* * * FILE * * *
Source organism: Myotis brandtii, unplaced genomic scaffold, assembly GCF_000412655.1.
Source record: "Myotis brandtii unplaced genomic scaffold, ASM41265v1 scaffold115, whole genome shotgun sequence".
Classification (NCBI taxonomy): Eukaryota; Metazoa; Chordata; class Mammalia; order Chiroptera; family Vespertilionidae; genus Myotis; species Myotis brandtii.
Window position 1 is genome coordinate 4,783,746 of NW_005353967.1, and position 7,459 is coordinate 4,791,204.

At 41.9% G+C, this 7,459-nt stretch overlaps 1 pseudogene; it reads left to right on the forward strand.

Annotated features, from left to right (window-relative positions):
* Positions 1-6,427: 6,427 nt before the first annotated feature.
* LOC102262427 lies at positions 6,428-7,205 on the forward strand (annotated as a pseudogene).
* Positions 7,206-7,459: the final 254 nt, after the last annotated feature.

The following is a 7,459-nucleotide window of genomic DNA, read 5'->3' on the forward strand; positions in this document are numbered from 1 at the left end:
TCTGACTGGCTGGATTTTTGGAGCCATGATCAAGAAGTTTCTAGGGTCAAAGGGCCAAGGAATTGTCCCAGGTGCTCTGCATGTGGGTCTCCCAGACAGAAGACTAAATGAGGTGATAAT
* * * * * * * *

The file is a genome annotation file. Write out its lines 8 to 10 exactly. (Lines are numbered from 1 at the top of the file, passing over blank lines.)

* LOC102262427 lies at positions 6,428-7,205 on the forward strand (annotated as a pseudogene).
* Positions 7,206-7,459: the final 254 nt, after the last annotated feature.

The following is a 7,459-nucleotide window of genomic DNA, read 5'->3' on the forward strand; positions in this document are numbered from 1 at the left end: